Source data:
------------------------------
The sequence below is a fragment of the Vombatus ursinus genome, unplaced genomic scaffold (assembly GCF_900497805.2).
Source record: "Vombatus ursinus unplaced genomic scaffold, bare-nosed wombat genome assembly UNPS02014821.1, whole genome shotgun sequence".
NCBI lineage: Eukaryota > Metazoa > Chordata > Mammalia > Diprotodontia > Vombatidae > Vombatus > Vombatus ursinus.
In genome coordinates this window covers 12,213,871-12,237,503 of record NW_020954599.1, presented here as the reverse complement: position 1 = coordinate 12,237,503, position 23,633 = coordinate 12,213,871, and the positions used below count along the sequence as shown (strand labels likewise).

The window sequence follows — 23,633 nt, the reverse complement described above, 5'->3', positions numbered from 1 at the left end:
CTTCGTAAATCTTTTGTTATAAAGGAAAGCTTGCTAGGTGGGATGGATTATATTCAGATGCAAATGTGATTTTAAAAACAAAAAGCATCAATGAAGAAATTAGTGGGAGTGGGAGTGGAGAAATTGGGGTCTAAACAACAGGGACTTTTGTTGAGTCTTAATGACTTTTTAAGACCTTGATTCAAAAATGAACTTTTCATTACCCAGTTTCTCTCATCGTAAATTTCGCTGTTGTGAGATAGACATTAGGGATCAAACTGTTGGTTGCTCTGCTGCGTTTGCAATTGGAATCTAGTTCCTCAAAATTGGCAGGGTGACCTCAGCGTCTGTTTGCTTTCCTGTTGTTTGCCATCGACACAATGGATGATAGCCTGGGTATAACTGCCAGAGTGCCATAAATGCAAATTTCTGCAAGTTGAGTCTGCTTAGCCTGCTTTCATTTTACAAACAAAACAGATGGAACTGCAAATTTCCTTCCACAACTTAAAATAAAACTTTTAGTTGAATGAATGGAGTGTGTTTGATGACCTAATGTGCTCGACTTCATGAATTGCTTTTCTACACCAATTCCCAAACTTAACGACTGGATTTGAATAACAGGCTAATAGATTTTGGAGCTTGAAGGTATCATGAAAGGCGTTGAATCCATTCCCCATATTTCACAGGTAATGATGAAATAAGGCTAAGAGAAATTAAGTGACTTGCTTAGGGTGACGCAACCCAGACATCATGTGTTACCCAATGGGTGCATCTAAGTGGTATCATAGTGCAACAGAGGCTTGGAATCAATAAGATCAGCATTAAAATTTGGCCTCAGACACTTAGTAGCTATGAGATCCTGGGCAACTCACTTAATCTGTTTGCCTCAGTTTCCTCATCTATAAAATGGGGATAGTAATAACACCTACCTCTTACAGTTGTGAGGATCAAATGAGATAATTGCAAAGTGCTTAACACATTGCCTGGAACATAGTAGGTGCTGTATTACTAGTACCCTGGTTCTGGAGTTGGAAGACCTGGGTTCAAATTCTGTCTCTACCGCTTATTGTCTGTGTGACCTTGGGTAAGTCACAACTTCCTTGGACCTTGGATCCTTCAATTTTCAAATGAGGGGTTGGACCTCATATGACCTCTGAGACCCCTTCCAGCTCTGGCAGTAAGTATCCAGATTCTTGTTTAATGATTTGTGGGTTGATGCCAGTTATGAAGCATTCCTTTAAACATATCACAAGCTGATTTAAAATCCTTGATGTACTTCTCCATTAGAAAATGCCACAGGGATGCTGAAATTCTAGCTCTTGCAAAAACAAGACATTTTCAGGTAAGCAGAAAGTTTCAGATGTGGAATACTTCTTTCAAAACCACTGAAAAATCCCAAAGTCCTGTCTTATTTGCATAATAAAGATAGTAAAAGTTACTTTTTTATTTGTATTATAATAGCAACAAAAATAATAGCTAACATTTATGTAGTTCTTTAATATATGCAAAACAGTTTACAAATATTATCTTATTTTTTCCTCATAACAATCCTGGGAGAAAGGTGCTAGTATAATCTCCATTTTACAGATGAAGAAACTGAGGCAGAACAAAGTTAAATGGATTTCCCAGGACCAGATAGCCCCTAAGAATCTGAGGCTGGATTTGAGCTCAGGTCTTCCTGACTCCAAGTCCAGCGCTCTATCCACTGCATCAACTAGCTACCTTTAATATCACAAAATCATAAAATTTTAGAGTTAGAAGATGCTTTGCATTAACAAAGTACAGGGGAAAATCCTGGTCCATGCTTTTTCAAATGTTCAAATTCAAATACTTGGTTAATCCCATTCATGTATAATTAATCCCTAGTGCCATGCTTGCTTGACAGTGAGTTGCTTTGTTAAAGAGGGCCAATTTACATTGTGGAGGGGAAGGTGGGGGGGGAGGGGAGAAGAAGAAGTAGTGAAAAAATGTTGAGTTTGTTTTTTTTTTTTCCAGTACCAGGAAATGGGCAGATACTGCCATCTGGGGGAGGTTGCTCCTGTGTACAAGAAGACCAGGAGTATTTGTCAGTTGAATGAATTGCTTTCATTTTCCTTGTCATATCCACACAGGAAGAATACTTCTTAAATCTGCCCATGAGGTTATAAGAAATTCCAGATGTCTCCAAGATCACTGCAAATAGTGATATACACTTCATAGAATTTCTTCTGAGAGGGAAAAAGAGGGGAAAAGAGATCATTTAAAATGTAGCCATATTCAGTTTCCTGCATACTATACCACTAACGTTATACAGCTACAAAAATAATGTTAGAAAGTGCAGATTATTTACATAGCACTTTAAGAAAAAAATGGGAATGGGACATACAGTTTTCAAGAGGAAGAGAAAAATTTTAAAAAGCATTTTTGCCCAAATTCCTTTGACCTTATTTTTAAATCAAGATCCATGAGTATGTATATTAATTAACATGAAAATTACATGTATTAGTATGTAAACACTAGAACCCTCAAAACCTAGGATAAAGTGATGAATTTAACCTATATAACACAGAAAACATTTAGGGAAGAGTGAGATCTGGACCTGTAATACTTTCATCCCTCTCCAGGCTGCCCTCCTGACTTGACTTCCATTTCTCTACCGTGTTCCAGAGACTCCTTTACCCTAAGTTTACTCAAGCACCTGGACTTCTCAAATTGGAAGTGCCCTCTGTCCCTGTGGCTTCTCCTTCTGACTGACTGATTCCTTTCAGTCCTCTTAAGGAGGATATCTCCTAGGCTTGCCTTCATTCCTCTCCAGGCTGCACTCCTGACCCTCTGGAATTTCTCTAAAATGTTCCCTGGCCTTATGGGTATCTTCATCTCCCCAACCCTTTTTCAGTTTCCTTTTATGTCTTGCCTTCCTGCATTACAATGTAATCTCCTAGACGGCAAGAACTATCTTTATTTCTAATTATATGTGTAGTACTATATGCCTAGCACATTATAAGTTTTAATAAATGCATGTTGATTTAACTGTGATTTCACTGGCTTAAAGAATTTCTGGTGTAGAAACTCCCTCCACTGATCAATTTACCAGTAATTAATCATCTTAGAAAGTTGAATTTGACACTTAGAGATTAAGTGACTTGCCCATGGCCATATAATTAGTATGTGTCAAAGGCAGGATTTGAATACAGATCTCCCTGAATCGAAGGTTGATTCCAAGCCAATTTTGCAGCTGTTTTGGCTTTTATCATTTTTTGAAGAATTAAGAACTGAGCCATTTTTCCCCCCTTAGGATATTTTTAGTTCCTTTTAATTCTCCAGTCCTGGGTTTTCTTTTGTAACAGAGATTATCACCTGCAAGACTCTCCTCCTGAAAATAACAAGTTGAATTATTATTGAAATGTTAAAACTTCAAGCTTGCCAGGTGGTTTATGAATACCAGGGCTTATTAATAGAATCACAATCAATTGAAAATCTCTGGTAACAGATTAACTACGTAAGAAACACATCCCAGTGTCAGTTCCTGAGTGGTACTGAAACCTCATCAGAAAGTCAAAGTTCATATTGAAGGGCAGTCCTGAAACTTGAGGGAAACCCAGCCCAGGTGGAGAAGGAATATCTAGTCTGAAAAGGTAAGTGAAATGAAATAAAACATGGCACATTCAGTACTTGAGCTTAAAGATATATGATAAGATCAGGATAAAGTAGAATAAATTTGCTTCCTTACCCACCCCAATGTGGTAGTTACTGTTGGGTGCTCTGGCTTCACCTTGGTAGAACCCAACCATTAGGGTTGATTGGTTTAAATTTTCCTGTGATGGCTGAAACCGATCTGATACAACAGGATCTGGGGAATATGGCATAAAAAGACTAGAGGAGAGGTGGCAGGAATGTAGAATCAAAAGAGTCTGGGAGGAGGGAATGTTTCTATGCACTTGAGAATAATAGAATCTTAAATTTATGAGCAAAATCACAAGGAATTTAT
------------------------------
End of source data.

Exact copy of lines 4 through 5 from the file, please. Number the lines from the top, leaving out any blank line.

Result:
In genome coordinates this window covers 12,213,871-12,237,503 of record NW_020954599.1, presented here as the reverse complement: position 1 = coordinate 12,237,503, position 23,633 = coordinate 12,213,871, and the positions used below count along the sequence as shown (strand labels likewise).

The window sequence follows — 23,633 nt, the reverse complement described above, 5'->3', positions numbered from 1 at the left end: